In the last part of the series, we will focus on two critical infrastructures, the maritime and banking sectors. Both sectors have undergone enormous digitalisation over the past years. What are the new challenges they are facing?
If you haven’t read the previous blogs, on 17 and 18 June 2020, I had the honour to be invited and participate in the 5th Data Privacy and Protection Conference. This is an annual event that has gained much popularity within the community of Data Protection Officers (DPO).
In this three-part series of posts, I discuss the highlights of this interesting conference. In part one, we saw challenges to privacy because of the use of technology and personal data to contain the COVID-19 pandemic. While in part two, we took a glimpse into the future of privacy and international travel.
Situational Awareness Of Maritime Cyberattacks & Data Protection
Adjutant Professor at the Hellenic American University, Isidoros Monogioudis discussed the widescale digitalisation of the maritime sector. He focused on the challenges that these efforts create.
The convergence of IT and OT technology in ships has expanded the threat landscape. Its deployment introduced the challenge of real-time processing of data in the OT environment. Other new problems arise with strict access control to a diverse array of OT systems. Fault tolerance is essential here and embedded systems have limited resources. Monogioudis says:
Vessels digitalisation and the numerous different Operational Technology devices deployed have created a new digital landscape in the Maritime industry. The specific hardware and software being used in this digital landscape are to many previously unknown. New security risks are evolving and the impact is very significant. This is mainly due to the direct connection with the physical world and the consequent operational damage.
The on-going digitalization of the maritime sector and the introduction of Internet of Ships and Maritime Autonomous Systems (MAS) presents many cyber risks. Cybersafety incidents have the potential to disrupt the availability and integrity of on-board OT systems. As such, it is important to establish security controls that result in resilient ships. Monogioudis explains:
Maritime industry companies must move very fast to protect their systems. They need to provide a reliable operating environment not only from a performance perspective but also from a security perspective. Both proactive and reactive measures must be developed and applied with real-time security awareness. Visibility is possibly the most critical solution since the OT environment remains extremely sensitive in providing timely and accurate services.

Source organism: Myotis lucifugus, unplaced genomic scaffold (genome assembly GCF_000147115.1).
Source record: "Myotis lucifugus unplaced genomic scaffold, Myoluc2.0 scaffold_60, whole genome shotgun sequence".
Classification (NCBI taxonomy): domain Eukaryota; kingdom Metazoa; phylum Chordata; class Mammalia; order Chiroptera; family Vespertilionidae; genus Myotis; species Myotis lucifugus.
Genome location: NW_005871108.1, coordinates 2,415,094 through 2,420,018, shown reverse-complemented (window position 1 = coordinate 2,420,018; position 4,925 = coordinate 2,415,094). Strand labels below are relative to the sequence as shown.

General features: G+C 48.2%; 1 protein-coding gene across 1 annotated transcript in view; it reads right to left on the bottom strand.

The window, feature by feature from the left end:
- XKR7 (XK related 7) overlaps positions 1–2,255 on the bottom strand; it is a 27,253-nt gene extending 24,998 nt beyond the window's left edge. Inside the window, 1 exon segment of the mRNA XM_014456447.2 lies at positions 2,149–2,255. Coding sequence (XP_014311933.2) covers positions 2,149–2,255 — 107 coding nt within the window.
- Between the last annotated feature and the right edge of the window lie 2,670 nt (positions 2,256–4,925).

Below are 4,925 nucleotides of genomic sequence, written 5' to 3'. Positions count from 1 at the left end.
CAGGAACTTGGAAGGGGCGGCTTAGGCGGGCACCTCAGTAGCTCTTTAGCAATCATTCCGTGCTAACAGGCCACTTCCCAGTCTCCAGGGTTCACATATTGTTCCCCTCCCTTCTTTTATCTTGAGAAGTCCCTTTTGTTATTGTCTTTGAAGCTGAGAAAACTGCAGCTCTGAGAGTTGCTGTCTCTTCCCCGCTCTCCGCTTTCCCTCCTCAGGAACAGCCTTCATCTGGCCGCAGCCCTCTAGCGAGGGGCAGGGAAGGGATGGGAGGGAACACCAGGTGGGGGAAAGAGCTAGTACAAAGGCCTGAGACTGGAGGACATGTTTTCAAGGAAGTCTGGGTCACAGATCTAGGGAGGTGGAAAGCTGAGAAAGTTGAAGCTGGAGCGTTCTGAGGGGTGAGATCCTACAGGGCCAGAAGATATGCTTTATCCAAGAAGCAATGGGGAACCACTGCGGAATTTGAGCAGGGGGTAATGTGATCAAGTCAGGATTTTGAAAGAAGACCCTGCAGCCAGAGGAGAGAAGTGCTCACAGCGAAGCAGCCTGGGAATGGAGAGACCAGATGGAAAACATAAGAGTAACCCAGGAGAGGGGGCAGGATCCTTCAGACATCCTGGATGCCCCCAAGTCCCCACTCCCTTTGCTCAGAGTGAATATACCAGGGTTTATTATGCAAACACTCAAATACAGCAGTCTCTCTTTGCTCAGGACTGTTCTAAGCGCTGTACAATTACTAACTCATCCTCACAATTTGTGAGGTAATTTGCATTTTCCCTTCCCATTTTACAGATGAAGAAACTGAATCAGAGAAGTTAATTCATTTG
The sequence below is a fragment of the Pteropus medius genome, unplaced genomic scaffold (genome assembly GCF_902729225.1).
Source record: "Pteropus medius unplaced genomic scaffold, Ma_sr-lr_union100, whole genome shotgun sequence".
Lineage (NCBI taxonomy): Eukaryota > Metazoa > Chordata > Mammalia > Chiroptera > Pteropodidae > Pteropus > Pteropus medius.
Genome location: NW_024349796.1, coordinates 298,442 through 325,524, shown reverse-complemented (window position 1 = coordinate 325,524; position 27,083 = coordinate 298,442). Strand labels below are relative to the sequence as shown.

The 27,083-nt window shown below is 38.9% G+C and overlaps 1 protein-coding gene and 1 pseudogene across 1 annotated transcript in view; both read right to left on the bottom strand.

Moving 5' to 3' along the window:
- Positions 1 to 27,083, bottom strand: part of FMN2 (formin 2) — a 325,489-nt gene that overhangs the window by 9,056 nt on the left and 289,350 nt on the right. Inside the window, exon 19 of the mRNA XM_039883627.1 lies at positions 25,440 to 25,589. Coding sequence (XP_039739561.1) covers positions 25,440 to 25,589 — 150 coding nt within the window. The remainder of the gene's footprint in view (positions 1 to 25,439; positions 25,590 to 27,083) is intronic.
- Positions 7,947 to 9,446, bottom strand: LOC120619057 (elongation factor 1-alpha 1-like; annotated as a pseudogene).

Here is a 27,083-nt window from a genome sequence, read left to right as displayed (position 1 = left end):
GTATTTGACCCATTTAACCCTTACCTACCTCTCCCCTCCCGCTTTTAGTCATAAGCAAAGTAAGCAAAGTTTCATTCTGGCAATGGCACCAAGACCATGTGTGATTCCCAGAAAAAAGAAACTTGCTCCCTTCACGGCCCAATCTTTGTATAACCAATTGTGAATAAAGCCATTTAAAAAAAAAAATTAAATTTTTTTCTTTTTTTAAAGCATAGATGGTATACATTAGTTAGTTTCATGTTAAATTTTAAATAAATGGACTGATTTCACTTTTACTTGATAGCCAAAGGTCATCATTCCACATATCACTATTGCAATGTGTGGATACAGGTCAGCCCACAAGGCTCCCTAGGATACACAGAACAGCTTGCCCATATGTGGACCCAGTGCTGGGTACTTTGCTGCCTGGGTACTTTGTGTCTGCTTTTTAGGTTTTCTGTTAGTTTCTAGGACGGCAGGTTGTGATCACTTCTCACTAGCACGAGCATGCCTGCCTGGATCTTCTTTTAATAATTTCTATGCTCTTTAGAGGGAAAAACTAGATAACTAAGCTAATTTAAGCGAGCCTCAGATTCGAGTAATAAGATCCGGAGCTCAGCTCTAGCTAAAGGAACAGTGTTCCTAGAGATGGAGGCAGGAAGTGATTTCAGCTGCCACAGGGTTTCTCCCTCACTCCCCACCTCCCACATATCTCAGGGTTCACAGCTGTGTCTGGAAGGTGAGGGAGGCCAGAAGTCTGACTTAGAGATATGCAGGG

Big Data In Banking: Opportunities, Issues and Privacy
UK Chairman of the Hellenic Bankers Association, Louis Loizou discussed how big data is being used in the banking sector. His insight was around the opportunities, and the challenges it creates.
Banks are leveraging big data to create customer profiles and provide a unique, personalised user experience. Look at the results of this recent survey. 76% of the surveyed banks said that the key business driver for embracing big data is to enhance customer engagement, retention, and loyalty.
Neobanks or challenger banks present an excellent example of big data usage. Based on artificial intelligence and machine learning technologies, Neobanks have taken full advantage of APIs. They access big data in order to offer a completely automated banking experience, maximising customers’ experience and convenience.
Transforming data into insights offers banks a competitive advantage. Therefore, banks are leveraging big data. This data is used for enhanced fraud detection, risk assessment, and increased customer retention. It is also used for product personalisation, streamlined customer feedback, and workplace improvement.
However, big data introduces several challenges in the banking sector. The legacy systems used by banks cannot cope with the amount of data generated daily. At the same time, a banks collected data needs safekeeping. The truth is, the bigger the data, the higher the risk. Risk comes also in the form of making sense of all this data. With so many different types of data, it is no wonder that banks are still struggling to cope. The task is even harder when trying to separate useful data. Finally, the risk of financial damage because of a cyber incident is extremely high.
Concluding Loizou highlighted that financial service providers must take strict security measures. They must protect their data from all source of cyber threats.
The maritime and banking sectors need to focus on cyber safe and cyber secure methods to ensure data privacy and protection. In doing so, they will avoid both potentially dangerous and expensive breaches.
This year’s virtual Data Privacy & Protection Conference analysed and discussed in detail the different dimensions of data privacy the overall pandemic experience. Also included in the discussions were the institutional, strategic, operational approaches and future actions required based on fundamental human rights, compliance and business development. Overall, it was a very fruitful experience and I am looking forward to next year’s event, whether virtual or live.